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Why do females mate multiply? A review of the genetic benefits
- M. Jennions, M. Petrie
- Biology, MedicineBiological reviews of the Cambridge Philosophical…
- 1 February 2000
It is concluded that post‐copulatory mechanisms provide a more reliable way of selecting a genetically compatible mate than pre-copulatory mate choice and that some of the best evidence for cryptic female choice by sperm selection is due to selection of more compatible sperm.
VARIATION IN MATE CHOICE AND MATING PREFERENCES: A REVIEW OF CAUSES AND CONSEQUENCES
It is concluded that sexual‐selection studies have paid far less attention to variation among females than to variations among males, and that there is still much to learn about how females choose males and why different females make different choices.
How much variance can be explained by ecologists and evolutionary biologists?
A meta-analysis using data from 43 published meta-analyses in ecology and evolution with 93 estimates of mean effect size using Pearson's r and 136 estimates using Hedges' d or g revealed that the mean amount of variance (r2) explained was 2.51–5.42%.
Parental investment, sexual selection and sex ratios
An integrative model shows how factors interact to generate sex roles and underscores the need to distinguish between the ASR and the operational sex ratio (OSR) if mortality is higher when caring than competing this diminishes the likelihood of sex role divergence.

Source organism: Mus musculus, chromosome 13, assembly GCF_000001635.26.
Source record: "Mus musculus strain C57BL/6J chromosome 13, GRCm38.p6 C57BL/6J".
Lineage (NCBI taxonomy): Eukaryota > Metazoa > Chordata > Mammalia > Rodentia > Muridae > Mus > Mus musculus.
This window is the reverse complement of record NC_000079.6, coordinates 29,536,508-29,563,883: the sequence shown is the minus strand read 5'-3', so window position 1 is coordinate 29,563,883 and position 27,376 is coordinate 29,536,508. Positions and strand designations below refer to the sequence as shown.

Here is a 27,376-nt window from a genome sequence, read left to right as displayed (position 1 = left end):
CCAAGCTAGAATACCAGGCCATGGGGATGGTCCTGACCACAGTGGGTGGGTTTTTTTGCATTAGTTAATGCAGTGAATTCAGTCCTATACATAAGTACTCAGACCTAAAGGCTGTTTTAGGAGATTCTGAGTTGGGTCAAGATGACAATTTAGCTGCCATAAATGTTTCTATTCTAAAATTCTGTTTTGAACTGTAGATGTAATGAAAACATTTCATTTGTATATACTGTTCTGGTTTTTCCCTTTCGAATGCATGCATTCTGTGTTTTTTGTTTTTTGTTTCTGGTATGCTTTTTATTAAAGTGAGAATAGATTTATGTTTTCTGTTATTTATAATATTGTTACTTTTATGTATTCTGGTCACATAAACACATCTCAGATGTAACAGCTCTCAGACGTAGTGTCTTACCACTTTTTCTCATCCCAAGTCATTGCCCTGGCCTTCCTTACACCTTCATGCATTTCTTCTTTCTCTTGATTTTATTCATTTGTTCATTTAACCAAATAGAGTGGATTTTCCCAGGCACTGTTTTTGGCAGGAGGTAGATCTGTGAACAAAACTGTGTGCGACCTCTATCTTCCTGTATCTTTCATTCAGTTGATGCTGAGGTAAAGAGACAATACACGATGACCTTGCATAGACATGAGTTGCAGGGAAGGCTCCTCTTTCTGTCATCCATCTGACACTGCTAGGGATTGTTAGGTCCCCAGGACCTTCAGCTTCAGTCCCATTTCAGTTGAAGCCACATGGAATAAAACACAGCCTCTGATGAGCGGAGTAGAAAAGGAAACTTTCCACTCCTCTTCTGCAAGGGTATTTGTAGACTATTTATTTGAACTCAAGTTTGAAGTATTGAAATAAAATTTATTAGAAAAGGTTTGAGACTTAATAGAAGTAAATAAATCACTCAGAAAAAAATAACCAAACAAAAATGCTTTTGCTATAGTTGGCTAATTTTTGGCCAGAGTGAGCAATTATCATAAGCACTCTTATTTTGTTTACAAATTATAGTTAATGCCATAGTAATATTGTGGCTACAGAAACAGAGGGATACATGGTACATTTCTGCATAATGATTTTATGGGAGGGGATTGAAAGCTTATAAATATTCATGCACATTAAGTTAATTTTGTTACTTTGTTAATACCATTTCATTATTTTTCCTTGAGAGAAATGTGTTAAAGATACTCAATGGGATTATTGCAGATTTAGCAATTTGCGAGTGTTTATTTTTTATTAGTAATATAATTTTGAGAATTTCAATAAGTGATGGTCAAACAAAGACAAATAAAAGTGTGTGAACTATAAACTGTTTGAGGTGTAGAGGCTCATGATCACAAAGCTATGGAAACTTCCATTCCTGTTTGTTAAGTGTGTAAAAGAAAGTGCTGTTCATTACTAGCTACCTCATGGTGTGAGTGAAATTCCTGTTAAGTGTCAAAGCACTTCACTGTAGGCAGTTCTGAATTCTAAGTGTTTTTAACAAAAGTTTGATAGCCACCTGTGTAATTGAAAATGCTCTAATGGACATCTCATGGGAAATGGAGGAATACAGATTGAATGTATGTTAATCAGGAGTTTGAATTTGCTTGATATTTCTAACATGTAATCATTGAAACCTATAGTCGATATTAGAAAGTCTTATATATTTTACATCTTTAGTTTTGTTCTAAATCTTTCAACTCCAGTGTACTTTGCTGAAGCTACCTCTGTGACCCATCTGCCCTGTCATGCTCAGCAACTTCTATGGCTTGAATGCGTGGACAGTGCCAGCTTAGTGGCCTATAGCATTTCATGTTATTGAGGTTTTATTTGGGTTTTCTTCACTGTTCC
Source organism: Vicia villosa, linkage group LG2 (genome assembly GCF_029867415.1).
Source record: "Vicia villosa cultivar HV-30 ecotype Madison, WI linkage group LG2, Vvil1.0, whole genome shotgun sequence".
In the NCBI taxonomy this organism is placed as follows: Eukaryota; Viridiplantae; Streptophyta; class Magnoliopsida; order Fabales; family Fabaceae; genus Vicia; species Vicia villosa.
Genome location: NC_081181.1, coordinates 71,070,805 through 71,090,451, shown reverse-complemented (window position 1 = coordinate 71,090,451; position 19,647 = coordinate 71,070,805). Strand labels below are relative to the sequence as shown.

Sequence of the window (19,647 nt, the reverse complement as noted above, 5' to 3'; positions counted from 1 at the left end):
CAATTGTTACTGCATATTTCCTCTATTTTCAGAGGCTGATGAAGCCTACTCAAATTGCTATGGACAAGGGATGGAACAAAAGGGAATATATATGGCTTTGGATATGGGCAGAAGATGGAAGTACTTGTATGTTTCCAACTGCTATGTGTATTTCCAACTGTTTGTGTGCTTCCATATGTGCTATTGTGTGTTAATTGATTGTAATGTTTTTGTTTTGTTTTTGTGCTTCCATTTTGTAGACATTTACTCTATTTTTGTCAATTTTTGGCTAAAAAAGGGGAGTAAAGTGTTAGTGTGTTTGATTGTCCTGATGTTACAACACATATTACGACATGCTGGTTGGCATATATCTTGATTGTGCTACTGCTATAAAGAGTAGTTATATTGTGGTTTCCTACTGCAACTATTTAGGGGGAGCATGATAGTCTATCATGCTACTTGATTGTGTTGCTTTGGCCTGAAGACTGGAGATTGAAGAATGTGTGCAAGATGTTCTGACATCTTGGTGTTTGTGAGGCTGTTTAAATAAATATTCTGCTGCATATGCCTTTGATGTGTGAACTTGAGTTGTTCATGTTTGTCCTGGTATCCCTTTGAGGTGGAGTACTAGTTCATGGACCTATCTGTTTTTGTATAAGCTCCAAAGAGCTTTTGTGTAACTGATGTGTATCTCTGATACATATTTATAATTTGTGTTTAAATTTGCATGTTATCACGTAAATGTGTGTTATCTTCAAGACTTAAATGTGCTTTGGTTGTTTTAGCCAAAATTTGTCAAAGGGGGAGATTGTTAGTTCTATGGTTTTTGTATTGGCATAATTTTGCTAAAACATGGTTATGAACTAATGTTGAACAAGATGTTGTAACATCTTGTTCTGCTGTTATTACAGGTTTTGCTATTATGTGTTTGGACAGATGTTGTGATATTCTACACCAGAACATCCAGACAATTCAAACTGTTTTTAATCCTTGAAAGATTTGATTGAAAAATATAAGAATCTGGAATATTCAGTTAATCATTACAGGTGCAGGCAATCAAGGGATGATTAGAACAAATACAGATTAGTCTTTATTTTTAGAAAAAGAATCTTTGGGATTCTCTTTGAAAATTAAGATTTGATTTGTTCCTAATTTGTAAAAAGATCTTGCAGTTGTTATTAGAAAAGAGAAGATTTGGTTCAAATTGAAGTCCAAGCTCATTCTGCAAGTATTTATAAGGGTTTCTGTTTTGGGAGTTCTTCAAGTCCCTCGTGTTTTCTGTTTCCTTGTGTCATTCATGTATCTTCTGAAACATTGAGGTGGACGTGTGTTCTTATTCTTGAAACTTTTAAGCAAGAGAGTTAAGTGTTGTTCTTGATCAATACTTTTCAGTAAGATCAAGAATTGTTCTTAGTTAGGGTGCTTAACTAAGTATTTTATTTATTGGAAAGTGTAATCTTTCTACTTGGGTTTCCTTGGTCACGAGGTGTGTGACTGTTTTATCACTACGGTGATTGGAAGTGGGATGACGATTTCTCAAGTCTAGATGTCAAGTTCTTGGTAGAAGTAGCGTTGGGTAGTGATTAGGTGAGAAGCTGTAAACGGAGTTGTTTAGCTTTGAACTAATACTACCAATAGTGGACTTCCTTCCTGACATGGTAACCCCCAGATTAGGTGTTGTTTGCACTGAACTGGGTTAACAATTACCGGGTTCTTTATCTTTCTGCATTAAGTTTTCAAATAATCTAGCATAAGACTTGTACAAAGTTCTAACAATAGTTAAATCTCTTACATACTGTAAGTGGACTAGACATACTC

The evolution of mate choice and mating biases
- H. Kokko, R. Brooks, M. Jennions, J. Morley
- Biology, MedicineProceedings of the Royal Society of London…
- 22 March 2003
It is argued that progress in understanding the evolution of mate choice is currently hampered by spurious distinctions among models and a misguided tendency to test the processes underlying each model as mutually exclusive alternatives.
Do invasive species show higher phenotypic plasticity than native species and, if so, is it adaptive? A meta-analysis.
The finding that invasive species are more plastic in a variety of traits but that non-invasive species respond just as well, if not better, when resources are limiting, has interesting implications for predicting responses to global change.
What is genetic quality?
- J. Hunt, L. Bussière, M. Jennions, R. Brooks
- Biology, MedicineTrends in ecology & evolution
- 1 June 2004
It is argued that genetic quality is the breeding value of an individual for total fitness, drawing on concepts from life-history theory and quantitative genetics, and how approaches incorporating these insights might result in empirical progress.
The Extent and Consequences of P-Hacking in Science
It is suggested that p-hacking probably does not drastically alter scientific consensuses drawn from meta-analyses, and its effect seems to be weak relative to the real effect sizes being measured.
Unifying and Testing Models of Sexual Selection
This work reviews evolutionary explanations for the relationship between anisogamy, potential reproductive rates, parental care, sex roles, and mate choice, and considers other forms of selection that can make females mate nonrandomly.
High-quality male field crickets invest heavily in sexual display but die young
- J. Hunt, R. Brooks, M. Jennions, Michael J. Smith, Caroline L. Bentsen, L. Bussière
- Biology, MedicineNature
- 23 December 2004
It is shown that nymphs and adult females reared on a high-protein diet lived longer than those on a low- protein diet, and adult males reared in this study died sooner than Those on low-protein diets because they invested more energy in calling during early adulthood.